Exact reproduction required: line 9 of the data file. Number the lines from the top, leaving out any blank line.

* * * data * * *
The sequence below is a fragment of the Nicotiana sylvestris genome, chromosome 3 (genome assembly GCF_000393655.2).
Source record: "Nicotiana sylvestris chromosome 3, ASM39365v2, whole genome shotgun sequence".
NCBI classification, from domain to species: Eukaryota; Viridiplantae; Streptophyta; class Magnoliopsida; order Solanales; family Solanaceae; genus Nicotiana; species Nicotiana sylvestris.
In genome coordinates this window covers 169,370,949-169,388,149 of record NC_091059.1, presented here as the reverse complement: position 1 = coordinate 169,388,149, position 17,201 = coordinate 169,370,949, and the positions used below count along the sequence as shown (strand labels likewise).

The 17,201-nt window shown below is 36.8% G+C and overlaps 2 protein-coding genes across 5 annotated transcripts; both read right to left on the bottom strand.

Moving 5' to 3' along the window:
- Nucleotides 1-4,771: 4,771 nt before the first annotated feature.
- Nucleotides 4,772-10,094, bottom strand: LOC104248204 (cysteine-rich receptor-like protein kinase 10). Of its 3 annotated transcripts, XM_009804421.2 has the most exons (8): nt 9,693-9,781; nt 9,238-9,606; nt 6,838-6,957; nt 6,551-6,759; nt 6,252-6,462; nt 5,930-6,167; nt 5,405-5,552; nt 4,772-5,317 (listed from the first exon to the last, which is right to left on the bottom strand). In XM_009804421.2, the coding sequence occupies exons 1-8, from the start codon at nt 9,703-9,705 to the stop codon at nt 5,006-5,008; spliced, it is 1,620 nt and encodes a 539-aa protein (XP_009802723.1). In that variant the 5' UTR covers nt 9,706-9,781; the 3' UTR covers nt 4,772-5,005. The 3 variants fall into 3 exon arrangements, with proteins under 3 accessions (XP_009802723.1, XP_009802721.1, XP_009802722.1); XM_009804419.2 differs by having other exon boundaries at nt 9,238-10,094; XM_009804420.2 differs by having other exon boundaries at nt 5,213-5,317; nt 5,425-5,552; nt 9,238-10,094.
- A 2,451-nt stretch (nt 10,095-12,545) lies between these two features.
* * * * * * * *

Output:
- A 2,451-nt stretch (nt 10,095-12,545) lies between these two features.